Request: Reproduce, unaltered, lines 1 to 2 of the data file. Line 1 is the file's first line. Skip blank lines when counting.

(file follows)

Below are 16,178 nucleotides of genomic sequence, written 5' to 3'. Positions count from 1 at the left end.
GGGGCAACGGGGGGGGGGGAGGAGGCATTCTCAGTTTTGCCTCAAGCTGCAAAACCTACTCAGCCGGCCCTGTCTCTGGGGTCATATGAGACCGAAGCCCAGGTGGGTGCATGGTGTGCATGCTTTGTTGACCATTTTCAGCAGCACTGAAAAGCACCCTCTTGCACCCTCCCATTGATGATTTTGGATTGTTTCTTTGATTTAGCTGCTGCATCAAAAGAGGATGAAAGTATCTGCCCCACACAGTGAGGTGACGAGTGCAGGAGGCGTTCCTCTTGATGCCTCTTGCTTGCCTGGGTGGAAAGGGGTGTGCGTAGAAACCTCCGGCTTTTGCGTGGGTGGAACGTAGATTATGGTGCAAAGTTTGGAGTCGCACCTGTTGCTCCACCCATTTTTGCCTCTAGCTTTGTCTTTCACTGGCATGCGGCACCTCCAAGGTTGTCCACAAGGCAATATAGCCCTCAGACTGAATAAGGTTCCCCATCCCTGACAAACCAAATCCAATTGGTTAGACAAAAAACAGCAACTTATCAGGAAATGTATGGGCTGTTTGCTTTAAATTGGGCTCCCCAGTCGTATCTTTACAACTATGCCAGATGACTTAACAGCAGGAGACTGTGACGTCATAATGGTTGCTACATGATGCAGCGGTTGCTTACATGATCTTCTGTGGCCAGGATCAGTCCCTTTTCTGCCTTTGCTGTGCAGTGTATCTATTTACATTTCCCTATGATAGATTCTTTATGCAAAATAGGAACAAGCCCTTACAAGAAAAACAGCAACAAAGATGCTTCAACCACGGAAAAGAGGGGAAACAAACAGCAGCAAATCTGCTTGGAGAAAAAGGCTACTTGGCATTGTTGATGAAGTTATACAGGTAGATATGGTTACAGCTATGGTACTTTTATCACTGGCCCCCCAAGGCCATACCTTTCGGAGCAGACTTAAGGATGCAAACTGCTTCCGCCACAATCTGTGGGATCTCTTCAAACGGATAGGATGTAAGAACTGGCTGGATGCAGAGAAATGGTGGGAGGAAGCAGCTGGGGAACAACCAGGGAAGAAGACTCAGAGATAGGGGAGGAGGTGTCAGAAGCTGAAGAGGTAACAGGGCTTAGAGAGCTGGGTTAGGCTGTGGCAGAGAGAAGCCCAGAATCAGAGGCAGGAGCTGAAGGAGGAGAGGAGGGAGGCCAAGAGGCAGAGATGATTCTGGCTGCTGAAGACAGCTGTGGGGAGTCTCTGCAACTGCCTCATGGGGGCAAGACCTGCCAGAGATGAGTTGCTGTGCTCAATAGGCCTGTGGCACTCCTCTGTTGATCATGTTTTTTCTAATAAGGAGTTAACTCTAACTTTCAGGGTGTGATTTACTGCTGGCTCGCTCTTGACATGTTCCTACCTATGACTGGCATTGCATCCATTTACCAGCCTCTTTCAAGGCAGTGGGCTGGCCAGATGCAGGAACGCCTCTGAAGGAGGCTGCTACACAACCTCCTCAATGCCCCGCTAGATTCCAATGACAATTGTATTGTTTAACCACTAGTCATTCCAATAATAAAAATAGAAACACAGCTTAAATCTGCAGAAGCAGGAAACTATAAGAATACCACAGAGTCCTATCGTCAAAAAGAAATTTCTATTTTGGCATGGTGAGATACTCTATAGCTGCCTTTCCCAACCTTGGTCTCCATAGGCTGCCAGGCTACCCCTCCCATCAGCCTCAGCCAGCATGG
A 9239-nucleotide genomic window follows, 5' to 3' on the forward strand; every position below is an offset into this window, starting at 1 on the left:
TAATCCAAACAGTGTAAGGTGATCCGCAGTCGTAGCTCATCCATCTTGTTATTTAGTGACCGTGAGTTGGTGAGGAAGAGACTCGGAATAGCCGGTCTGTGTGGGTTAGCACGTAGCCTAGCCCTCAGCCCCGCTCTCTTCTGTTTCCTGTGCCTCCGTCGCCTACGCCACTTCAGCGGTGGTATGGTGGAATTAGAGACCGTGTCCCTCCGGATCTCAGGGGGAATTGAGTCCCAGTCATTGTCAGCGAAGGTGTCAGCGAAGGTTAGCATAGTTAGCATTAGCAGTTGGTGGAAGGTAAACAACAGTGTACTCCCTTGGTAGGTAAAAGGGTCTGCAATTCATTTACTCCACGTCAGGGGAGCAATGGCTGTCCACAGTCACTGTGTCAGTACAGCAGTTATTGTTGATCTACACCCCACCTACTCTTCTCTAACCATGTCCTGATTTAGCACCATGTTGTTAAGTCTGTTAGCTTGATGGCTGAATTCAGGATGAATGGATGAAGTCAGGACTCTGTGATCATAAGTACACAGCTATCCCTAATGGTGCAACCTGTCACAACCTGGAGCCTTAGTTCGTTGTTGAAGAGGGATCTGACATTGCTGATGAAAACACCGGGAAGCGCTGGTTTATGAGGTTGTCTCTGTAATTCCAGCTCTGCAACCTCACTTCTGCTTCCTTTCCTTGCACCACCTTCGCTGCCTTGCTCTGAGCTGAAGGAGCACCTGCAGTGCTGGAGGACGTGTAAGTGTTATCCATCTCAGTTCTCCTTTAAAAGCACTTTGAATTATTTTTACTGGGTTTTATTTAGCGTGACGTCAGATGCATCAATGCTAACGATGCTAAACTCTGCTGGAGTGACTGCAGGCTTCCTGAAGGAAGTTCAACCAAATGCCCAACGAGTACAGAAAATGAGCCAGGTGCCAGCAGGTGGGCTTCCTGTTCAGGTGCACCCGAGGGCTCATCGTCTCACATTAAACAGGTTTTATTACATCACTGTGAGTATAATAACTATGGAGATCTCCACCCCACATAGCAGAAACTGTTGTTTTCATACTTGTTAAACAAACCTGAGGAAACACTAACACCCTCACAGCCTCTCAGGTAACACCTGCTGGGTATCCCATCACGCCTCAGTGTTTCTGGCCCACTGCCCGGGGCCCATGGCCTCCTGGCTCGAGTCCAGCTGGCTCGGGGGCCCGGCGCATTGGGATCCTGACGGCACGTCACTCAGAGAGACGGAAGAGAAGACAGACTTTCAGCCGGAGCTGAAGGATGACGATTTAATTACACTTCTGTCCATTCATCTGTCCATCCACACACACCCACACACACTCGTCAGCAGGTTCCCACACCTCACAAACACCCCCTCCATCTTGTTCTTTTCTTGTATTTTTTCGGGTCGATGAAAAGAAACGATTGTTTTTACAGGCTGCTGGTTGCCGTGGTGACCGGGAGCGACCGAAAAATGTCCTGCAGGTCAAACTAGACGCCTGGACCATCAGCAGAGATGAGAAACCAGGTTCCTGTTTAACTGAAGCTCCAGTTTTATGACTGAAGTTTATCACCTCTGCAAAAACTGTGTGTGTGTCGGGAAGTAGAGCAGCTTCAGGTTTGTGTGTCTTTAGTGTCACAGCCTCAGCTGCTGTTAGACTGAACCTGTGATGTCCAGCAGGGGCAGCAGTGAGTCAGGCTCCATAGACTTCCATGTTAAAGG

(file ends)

Below are 16,178 nucleotides of genomic sequence, written 5' to 3'. Positions count from 1 at the left end.
GGGGCAACGGGGGGGGGGGAGGAGGCATTCTCAGTTTTGCCTCAAGCTGCAAAACCTACTCAGCCGGCCCTGTCTCTGGGGTCATATGAGACCGAAGCCCAGGTGGGTGCATGGTGTGCATGCTTTGTTGACCATTTTCAGCAGCACTGAAAAGCACCCTCTTGCACCCTCCCATTGATGATTTTGGATTGTTTCTTTGATTTAGCTGCTGCATCAAAAGAGGATGAAAGTATCTGCCCCACACAGTGAGGTGACGAGTGCAGGAGGCGTTCCTCTTGATGCCTCTTGCTTGCCTGGGTGGAAAGGGGTGTGCGTAGAAACCTCCGGCTTTTGCGTGGGTGGAACGTAGATTATGGTGCAAAGTTTGGAGTCGCACCTGTTGCTCCACCCATTTTTGCCTCTAGCTTTGTCTTTCACTGGCATGCGGCACCTCCAAGGTTGTCCACAAGGCAATATAGCCCTCAGACTGAATAAGGTTCCCCATCCCTGACAAACCAAATCCAATTGGTTAGACAAAAAACAGCAACTTATCAGGAAATGTATGGGCTGTTTGCTTTAAATTGGGCTCCCCAGTCGTATCTTTACAACTATGCCAGATGACTTAACAGCAGGAGACTGTGACGTCATAATGGTTGCTACATGATGCAGCGGTTGCTTACATGATCTTCTGTGGCCAGGATCAGTCCCTTTTCTGCCTTTGCTGTGCAGTGTATCTATTTACATTTCCCTATGATAGATTCTTTATGCAAAATAGGAACAAGCCCTTACAAGAAAAACAGCAACAAAGATGCTTCAACCACGGAAAAGAGGGGAAACAAACAGCAGCAAATCTGCTTGGAGAAAAAGGCTACTTGGCATTGTTGATGAAGTTATACAGGTAGATATGGTTACAGCTATGGTACTTTTATCACTGGCCCCCCAAGGCCATACCTTTCGGAGCAGACTTAAGGATGCAAACTGCTTCCGCCACAATCTGTGGGATCTCTTCAAACGGATAGGATGTAAGAACTGGCTGGATGCAGAGAAATGGTGGGAGGAAGCAGCTGGGGAACAACCAGGGAAGAAGACTCAGAGATAGGGGAGGAGGTGTCAGAAGCTGAAGAGGTAACAGGGCTTAGAGAGCTGGGTTAGGCTGTGGCAGAGAGAAGCCCAGAATCAGAGGCAGGAGCTGAAGGAGGAGAGGAGGGAGGCCAAGAGGCAGAGATGATTCTGGCTGCTGAAGACAGCTGTGGGGAGTCTCTGCAACTGCCTCATGGGGGCAAGACCTGCCAGAGATGAGTTGCTGTGCTCAATAGGCCTGTGGCACTCCTCTGTTGATCATGTTTTTTCTAATAAGGAGTTAACTCTAACTTTCAGGGTGTGATTTACTGCTGGCTCGCTCTTGACATGTTCCTACCTATGACTGGCATTGCATCCATTTACCAGCCTCTTTCAAGGCAGTGGGCTGGCCAGATGCAGGAACGCCTCTGAAGGAGGCTGCTACACAACCTCCTCAATGCCCCGCTAGATTCCAATGACAATTGTATTGTTTAACCACTAGTCATTCCAATAATAAAAATAGAAACACAGCTTAAATCTGCAGAAGCAGGAAACTATAAGAATACCACAGAGTCCTATCGTCAAAAAGAAATTTCTATTTTGGCATGGTGAGATACTCTATAGCTGCCTTTCCCAACCTTGGTCTCCATAGGCTGCCAGGCTACCCCTCCCATCAGCCTCAGCCAGCATGG